Picnic lunches

Out of our 23 days on the road we have picnicked for for roughly 20 of them.  Simon and I were just discussing that doing this took us to some amazing places.  Being out and about, instead of staying in the town to eat, we would drive to the local park, find a stunning forest or go to a pretty beach or eat at the walls of a ruin.  This made us see things that we probably would have missed staying to eat in town.

Every day we would just grab our picnic bag (a cheap shopping bag) and pop in our cheese, salami, mayo, tomatoes and then go past a supermarket or petrol station (a lot of them have good bakeries) and buy yummy baguettes.  This also meant that whenever the kids suddenly lost the will to live due to hunger we could literally eat before we got hangry.

If you are going to picnic, a few things we bought which makes it easier

Utensils – we went to the cheap Dollarz store and bought a set of plastic Knives and Forks set and a little sharp Knife

  • Pencil case – we used this to keep all the utensils in and the kids got them on Emirates
  • Tupperware – bought a cheap Tupperware to put boiled eggs in or cheese etc
  • Kikoi/lightweight towel – made it easier to setup/sit on and we kept one in our backpack

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I will post a few more of our experiences in Ireland.  We are in the middle of our 4 month trip around Europe, so writing is secondary to doing school with Jesse and Livi, keeping in touch with our business at home and being present in the day.

Lots of love

#familyonamissiontoseeireland

Off to Europe – Italy

Helping with Camps in Italy

For the last 5 weeks, our little South African family of 4 have been in Italy at my aunts farm just outside of Rome helping her with her summer camps.  For the last 19 years my aunt Sara has run camps for kids between 8-11 years old, giving them 6 days of amazing farm fun.  They camp in tents, walk rivers, ride tractors, learn to ride horses, spend a night at an Etruscan Antiquities Center, and in general have good clean outdoors fun.  She has 16 kids at a time and do 3 camps in a row between the months of June and July

The grounds that the camps are held on are amazing.  The castello has been in my uncles family for over 200 years and if I remember correctly was built between the 11th-15th century and is situated just 60km from Rome.  On their amazing property Etruscan tombs have been found which date back over 2500 years along with an old Roman road.  I spent a wonderful summer there when I was 11 and have been back many times over the years and it never fails to amaze and is the most magical place, especially as a child.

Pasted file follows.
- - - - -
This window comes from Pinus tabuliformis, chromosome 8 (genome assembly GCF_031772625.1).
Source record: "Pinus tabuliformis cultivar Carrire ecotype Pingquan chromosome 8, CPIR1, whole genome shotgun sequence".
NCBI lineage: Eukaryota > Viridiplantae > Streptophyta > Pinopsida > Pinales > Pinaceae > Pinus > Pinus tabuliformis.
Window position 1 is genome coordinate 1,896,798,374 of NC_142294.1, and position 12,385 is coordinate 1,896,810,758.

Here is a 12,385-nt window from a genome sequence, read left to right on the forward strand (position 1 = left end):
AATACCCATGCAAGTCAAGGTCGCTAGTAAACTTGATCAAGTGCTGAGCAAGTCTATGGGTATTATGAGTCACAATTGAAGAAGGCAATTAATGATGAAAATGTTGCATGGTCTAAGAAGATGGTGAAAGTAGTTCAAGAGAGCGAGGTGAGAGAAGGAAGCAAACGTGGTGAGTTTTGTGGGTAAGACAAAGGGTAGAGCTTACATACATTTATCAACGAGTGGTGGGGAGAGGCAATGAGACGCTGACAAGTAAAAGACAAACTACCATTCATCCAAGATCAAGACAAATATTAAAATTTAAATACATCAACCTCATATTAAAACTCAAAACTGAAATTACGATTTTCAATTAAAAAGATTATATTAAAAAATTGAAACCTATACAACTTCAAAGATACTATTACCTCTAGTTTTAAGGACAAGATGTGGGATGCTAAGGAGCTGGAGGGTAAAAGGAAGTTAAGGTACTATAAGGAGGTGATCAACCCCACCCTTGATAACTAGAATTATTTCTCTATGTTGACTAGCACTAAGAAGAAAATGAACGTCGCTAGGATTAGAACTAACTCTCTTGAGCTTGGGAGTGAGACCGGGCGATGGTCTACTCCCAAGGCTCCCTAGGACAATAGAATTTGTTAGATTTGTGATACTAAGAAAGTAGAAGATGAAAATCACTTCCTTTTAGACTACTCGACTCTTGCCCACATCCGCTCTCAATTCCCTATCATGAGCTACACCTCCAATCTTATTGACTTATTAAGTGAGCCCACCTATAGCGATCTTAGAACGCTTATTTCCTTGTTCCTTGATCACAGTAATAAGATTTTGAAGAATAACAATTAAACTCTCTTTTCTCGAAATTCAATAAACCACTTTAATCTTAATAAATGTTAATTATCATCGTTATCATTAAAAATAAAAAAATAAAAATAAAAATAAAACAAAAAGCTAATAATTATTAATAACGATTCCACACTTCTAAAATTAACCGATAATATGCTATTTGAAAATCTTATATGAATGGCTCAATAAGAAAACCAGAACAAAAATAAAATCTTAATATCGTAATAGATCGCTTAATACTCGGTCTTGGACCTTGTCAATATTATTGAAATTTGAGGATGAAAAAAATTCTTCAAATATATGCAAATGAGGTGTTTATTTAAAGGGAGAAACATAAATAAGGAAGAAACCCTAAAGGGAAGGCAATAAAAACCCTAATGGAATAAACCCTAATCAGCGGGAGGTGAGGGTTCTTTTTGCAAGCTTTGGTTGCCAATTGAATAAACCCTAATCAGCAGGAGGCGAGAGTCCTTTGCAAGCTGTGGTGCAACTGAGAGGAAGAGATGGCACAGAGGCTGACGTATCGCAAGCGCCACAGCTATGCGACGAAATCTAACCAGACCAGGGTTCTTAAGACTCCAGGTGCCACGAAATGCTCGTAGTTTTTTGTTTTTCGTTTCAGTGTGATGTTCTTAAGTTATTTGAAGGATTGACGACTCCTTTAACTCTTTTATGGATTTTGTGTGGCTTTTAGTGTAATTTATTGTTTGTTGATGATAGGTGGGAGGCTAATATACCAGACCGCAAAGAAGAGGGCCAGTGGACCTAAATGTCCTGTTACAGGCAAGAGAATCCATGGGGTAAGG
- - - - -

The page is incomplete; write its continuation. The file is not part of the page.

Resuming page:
How does this tie in with us?

15 years ago Simon and I came and  helped with the camps, and this year my aunt didn’t have anyone to assist her.  So we got chatting and decided to take the opportunity to come over and help her and give our kids a different experience and a chance to learn and immerse themselves in a different culture and interact with kids from another country.  We have then further taken the opportunity to stay longer and travel Europe and Ireland for the next three months.  So we have traded in our 4×4 and overland trailer for aeroplanes and suitcases and some new and amazing family adventures.  We have rented out our house for 6 months to help fund this amazing trip, friends have kindly taken our beloved animals (thanks Elaine and Winks) and Simons fabulous cousin is helping to look after our business back home (thanks Bev).

The last 5 weeks in Italy

I think we are still recovering! We arrived early June and had 10 days to see family, go into Rome for a few days and play tourist, and then setup the camp and get ready for the kids.

Looking after 16 kids plus your own 2 is hard work.  Throw in the fact that Italian kids go to bed late……very late, and you have exceptionally long days!!!  We would start getting the kids into their tents around 10pm (which they thought was way too early), and they then woke up just after 7am.  I don’t know how they function!  It must be years of training.

The language barrier is also quite difficult and exhausting.  Our Italian is pretty broken and majority of their English isn’t great, but there was always one little translator who was an angel.  So you have hard work and looooong days and it is exceptionally hot too.  All that aside, the experience was great though but I think I will be happy not to be sleeping in a tent for the next while.